August 22nd, 2020

Sniper’s Hide Precision Rifle Fundamentals Class — Video Report

Sniper's Hide Precision Rifle network

Sniper’s Hide offers a training class for novice shooters getting started in the PRS/NRL precision rifle game. This Precision Rifle Fundamentals course covers equipment selection, using shooting supports, rifle handling, SFP scope basics, and much more. The Precision Rifle Network video below covers a Sniper’s Hide class offered at the Sure Shot Range, near Vinton, Iowa. This video covers the class both in the field and in the classroom, and has interviews with participants.

One participant praised the course: “As a novice shooter, this [Sniper’s Hide Class] was probably the best money I have spent. It helped me learn all my equipment, how to use rear bags, how to figure out dope… and for the dollar, it’s the best money I’ve spent so far.”

Another student concurred: “I’ve been through all kinds of training, including the military and law enforcement, and I have to say the is one of the best, if not THE best class I’ve ever been in.”

Sniper's Hide Precision Rifle network

Joel from the Precision Rifle Network stated: “At the end of four days, from two back-to-back precision rifle courses, we sent approximately 4500 rounds down-range. All in all, I would say this is some of the finest precision rifle training you can find ANYwhere.”

Sniper's Hide Precision Rifle network

Another Video from Frank Galli of Sniper’s Hide
Frank Galli, aka “Lowlight”, is the head honcho of Sniper’s Hide. In the video below, Galli offers a series of shooting tips he calls the “Long Range Shooting W.T.F”. No that’s not what you think it is — no cuss words are involved. “W.T.F.” stands for Wind, Trajectory, and Fundamentals of Marksmanship. To shoot well, Frank says, you first must gauge the wind correctly. Second, you must know the trajectory of your load in your rifle — i.e. know your ballistics. If you want to hit a target at long range, you must start with a rock-solid zero, determine an accurate muzzle velocity, and know the Ballistic Coefficient of the bullet. Plug all that into a good ballistic program (along with elevation, temp, and air pressure) and you should have your point of impact (within a click or two) out to 1000 yards.

Watch Video for Tips about Wind-Reading, Ballistics, and Shooting Fundamentals:

The third element of “W.T.F” is “F” for “Fundamentals of Marksmanship”. This actually involves multiple factors — body position (relative to the rifle), finding your natural point of aim, proper head alignment behind the scope, pre-loading the bipod, breathing modulation, trigger control, follow through, recoil management and more. Frank addresses all these “fundamentals” in the second half of the video, starting at the 3:40 time-mark.

Books for Precision Rifle Training

Along with the Videos above, here are two recommended print publications. These both offer a wealth of useful information for PRS competitors and those interested in tactical/practical style shooting. In addition these books will also benefit hunters. They provide good tips on shooting positions, ranging, supports (bipod, tripod, bags) and more.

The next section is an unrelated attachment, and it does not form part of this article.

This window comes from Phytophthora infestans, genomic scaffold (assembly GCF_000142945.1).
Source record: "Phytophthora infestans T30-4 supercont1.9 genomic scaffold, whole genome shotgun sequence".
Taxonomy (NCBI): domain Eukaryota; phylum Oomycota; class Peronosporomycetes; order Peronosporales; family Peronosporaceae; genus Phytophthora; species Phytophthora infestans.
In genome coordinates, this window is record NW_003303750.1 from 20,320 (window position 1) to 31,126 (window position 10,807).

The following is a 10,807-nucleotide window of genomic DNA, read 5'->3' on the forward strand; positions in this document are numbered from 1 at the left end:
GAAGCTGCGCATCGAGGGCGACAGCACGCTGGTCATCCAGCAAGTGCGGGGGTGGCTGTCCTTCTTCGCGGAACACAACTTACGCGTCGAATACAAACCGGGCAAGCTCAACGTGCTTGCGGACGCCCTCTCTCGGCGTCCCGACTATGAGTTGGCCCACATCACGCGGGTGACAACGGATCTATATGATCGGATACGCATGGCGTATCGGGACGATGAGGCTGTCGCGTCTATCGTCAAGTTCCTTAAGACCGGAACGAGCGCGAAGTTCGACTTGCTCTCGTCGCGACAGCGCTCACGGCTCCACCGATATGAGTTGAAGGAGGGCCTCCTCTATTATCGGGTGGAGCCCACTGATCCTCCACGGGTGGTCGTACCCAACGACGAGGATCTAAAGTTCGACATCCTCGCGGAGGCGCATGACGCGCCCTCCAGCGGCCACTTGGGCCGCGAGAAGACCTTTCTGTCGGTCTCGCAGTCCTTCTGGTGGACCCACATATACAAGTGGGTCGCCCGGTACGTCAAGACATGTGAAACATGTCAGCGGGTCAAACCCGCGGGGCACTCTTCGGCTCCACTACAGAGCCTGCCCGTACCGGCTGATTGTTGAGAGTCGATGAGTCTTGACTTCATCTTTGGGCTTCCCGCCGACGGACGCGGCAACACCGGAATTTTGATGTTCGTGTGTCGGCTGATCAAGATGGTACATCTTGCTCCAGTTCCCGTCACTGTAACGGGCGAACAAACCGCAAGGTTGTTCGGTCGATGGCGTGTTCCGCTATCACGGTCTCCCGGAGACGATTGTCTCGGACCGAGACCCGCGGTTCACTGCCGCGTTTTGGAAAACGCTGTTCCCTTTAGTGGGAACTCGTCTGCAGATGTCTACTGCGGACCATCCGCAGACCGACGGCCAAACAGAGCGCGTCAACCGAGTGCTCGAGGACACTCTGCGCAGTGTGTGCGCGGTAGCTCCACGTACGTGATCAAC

Practical Shooter’s Guide

Marcus Blanchard Practical Shooter's Guide

Thinking of getting started in the Practical/Tactical shooting game? Looking for ways to be more stable when shooting from unconventional positions? Then you may want to read Marcus Blanchard’s Practical Shooter’s Guide (A How-To Approach for Unconventional Firing Positions and Training). Unlike almost every “how to shoot” book on the market, Blanchard’s work focuses on the shooting skills and positions you need to succeed in PRS matches and similar tactical competitions. Blanchard provides clear advice on shooting from barricades, from roof-tops, from steep angles. Blanchard says you need to train for these types of challenges: “I believe the largest factor in the improvement of the average shooter isn’t necessarily the gear; it’s the way the shooter approaches obstacles and how they properly train for them.”

Long Range Shooting Handbook

Ryan Cleckner’s Long Range Shooting Handbook is the best-selling modern book on practical rifle skills. A former U.S. Army sniper instructor, Cleckner is knowledgeable, and his text is well-organized and chock full of good information. You can view Sample Chapters on Amazon.com.

Ryan Cleckner’s highly-regarded Long Range Shooting Handbook is designed as an intro to important fundamental concepts such as MOA vs. Mils, External Ballistics, and Environmental Effects. Included are personal tips and advice based on Cleckner’s years of experience as a sniper instructor and special operations sniper.

The Long Range Shooting Handbook is divided into three main categories: What It Is/How It Works, Fundamentals, and How to Use It. “What It Is/How It Works” covers equipment, terminology, and basic principles. “Fundamentals” covers the theory of long range shooting. “How to Use It” gives practical advice on implementing what you’ve learned, so you can progress as a skilled, long range shooter. This book will benefit any long-range shooter, not just PRS/NRL competitors.

Permalink - Videos, Shooting Skills, Tactical 3 Comments »
August 22nd, 2020

TECH Tip: How to Reduce Run-Out with Seating Dies

USAMU Hump Day Reloading TIR run-out concentricity seating die stem

Each Wednesday, the U.S. Army Marksmanship Unit publishes a reloading “how-to” article on the USAMU Facebook page. A while back the USAMU’s reloading gurus looked at the subject of cartridge run-out and what can be done to produce straighter ammo. Tasked with producing thousands of rounds of ammo for team members, the USAMU’s reloading staff has developed smart methods for improving concentricity, even with budget=price dies. For other hand-loading tips, visit the USAMU Facebook page.